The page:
The first Microsoft Surface device wasn't a runaway success, in fact, Microsoft had to take a billion-dollar write-down on unsold products, but it did introduce us to the idea of it the detachable laptop and tablet hybrid for the first time.
It took a few further attempts for Microsoft to finally make a version of the Surface Pro that was worth buying, but with each iteration, they have slowly improved on every aspect of the surface Pro until we have got to where we are today - The Surface Pro 9.
After Microsoft showed how it was done, every Windows computer manufacturer now has a Surface Pro imitator, with a huge variety of the best 2-in-1 laptops available. You could argue even Apple is getting in on the action by maneuvering its iPad Pro to be more and more aimed at a hybrid productivity device rather than a dedicated tablet.
There are a couple of different Surface Pro 9 models. The one we are looking at today is based on Intel's processors. Microsoft also makes a Surface Pro 9 with 5G that is built on an ARM-based processor developed between Microsoft and Qualcomm, called the Microsoft SQ3, which we will cover in a separate review.
With so much fresh competition in the detachable and 2-in-1 space, have Microsoft managed to stay ahead of the game that they started, and is the Surface Pro 9 the best detachable hybrid you can currently buy?
Processor: 12th gen Intel iCore i5 or i7
Graphics: Intel Iris Xe graphics
RAM: 8GB, 16 GB, 32 GB (LPDDR5)
SSD: 128GB, 256GB, 512GB, 1TB
Screen: 13-inch pixel sense flow display, adaptive color, 10-point multitouch, Dolby Vision IQ
Resolution: 2880 x 1920, 267 PPI, 120hz dynamic refresh rate
Battery: up to 15.5 hours
Cameras: front facing 1080p full HD, rear camera 10MP 4K video
Sound: 2w stereo speakers with Dolby Atmos, dual far-field studio microphones
Connections: 2x USB-C with thunderbolt 4, Surface Connection port, Type Cover port
Network: Wi-Fi 6E 802.11ax, Bluetooth 5.1
Size: 287 x 209 x 9.3 mm
Weight: 879g, without Type Cover or Surface Slim Pen
The Surface Pro 9 has a 13-inch Pixel Sense touch screen that is compatible with Surface Pens including the latest Surface Slim Pen 2. The screen has a pixel resolution of 2,880x1,920 with a density of 267PPI, support for Dolby Vision IQ, and supports a dynamic refresh rate of 120 Hz for smoother movement when scrolling and in graphical content. There is also adaptive color management, which will adapt the colors on the screen based on the ambient light of the room to decrease eye strain in dim environments. The screen also has Corning Gorilla Glass 5 for added scratch protection.
One of the best things about the Surface range is its screen aspect ratio of 3:2, which makes it perfect for viewing documents on word processing software such as Microsoft Word or Google Docs. 3:2 is also the default ratio for photos from many digital cameras which makes it perfect for editing.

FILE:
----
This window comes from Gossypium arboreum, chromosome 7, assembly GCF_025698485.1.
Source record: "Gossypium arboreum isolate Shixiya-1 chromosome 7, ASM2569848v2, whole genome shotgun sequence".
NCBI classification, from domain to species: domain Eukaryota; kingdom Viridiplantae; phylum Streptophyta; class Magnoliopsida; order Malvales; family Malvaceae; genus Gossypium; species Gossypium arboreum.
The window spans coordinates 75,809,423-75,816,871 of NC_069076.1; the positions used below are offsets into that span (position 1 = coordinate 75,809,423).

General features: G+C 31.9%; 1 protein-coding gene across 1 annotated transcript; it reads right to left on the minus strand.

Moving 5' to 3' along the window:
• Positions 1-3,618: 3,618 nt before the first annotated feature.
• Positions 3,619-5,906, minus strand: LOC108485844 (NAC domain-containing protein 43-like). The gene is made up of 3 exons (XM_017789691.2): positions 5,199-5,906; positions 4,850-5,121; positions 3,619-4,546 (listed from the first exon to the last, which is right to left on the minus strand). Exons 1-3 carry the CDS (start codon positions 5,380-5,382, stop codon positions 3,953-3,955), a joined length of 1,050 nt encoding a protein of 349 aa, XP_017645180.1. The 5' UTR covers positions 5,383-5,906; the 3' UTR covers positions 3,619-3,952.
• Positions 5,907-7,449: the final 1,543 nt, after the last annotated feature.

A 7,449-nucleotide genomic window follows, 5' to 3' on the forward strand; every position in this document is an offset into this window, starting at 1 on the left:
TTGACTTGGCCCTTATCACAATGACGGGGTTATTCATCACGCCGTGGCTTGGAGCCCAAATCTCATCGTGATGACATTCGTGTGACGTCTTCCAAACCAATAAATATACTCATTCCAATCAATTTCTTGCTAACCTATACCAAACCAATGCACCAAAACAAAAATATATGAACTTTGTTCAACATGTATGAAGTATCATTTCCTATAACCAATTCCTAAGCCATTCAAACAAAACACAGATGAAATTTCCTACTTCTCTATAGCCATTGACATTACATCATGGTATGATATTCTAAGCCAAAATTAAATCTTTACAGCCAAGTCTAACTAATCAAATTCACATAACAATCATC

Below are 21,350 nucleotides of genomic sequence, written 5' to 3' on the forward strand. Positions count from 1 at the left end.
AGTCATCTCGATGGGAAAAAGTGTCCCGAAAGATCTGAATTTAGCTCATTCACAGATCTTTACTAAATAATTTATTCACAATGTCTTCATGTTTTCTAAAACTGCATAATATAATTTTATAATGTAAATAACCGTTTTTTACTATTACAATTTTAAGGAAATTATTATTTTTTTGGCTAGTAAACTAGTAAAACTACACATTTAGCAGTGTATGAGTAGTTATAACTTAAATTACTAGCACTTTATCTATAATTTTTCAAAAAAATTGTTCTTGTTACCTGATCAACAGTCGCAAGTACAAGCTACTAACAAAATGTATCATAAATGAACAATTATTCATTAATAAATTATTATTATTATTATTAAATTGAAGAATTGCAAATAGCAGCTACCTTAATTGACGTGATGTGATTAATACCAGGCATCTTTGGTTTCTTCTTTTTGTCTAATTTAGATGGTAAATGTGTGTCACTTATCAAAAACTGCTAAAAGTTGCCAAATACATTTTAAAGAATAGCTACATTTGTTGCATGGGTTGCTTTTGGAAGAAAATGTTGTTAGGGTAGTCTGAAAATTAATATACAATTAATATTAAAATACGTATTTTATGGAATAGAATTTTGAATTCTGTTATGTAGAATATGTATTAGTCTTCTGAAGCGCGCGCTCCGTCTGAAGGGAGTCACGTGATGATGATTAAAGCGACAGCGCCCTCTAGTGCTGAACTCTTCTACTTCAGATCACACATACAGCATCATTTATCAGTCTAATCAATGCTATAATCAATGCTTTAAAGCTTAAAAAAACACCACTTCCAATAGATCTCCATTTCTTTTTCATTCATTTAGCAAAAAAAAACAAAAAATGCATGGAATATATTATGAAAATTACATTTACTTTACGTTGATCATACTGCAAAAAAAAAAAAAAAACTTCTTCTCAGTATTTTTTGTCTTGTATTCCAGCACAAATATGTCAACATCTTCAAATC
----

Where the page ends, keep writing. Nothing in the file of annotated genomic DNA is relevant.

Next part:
The Surface Pro 9 comes with a 12th-generation Intel core i5 or i7 processor, and Intel's Iris Xe graphics. The Intel Surface is also configurable with 8GB, 16GB, or 32GB of RAM and hard drive sizes from 256GB up to 1 TB.
Whilst the Surface Pro 9 is offered in optional configurations starting with an i5 processor and 8GB of RAM, and this might be tempting as it is the cheapest option. If you plan to use this device heavily, especially for photo and video editing, it will struggle. An Intel i7 and 16 GB of RAM are the minimum recommendations for this machine for a good editing experience.
Microsoft rate the battery of the Surface Pro 9 for up to 15.5 hours of typical device usage, which includes internet browsing and watching videos saved on your hard drive, but don't expect to reach that if you include streaming or any photo or video editing.
The Surface Pro 9 has a Windows Hello face authentication camera on the front which can log you into your computer with just your face, it is capable of 1080p full HD video for high-quality video calls and is paired with dual far-field studio microphones and two stereo speakers which are tuned with Dolby atmos. The Surface Pro 9 also has a rear-facing 10-megapixel autofocus camera which is capable of up to 4K video.
For connectivity, the Surface Pro 9 has the latest Wi-Fi 6E speeds enabling it to connect to the fastest possible Wi-Fi, although this does require a 6E compatible Wi-Fi router. The surface Pro 9 also has the latest in Bluetooth technology with Bluetooth 5.1.
Build & Handling
Microsoft hasn't changed the design of the Surface Pro much in the last few years, although, if it ain't broke don't fix it, with the Surface Pro devices being some of the nicest looking and best-designed devices around. The latest iteration has slightly more rounded sides but otherwise follows the same design pattern as the previous surface devices.
The main feature of the design is still its kickstand and hinge on the back of the device. This is something that Microsoft nailed quite early with the Surface and has not been replicated by any other manufacturer anywhere near as well. The hinge is strong and stable and allows you to position the tablet anywhere from almost upright for typing to flat on the table for a slightly raised drawing position.
The port selection on the Surface Pro 9 is still very disappointing. There are only two USB-C ports, although they do support Thunderbolt 4. They are both located on one side and there is a proprietary surface charger connector on the other, this charger connection can't be used for anything else (unless you use a Surface Dock). As a device that would be perfect for content creators on the go, two ports just really aren't enough, it would be fantastic to see Microsoft retire the Surface Connect port in exchange for another USB-C, and add an SD card slot to the Surface Pro line.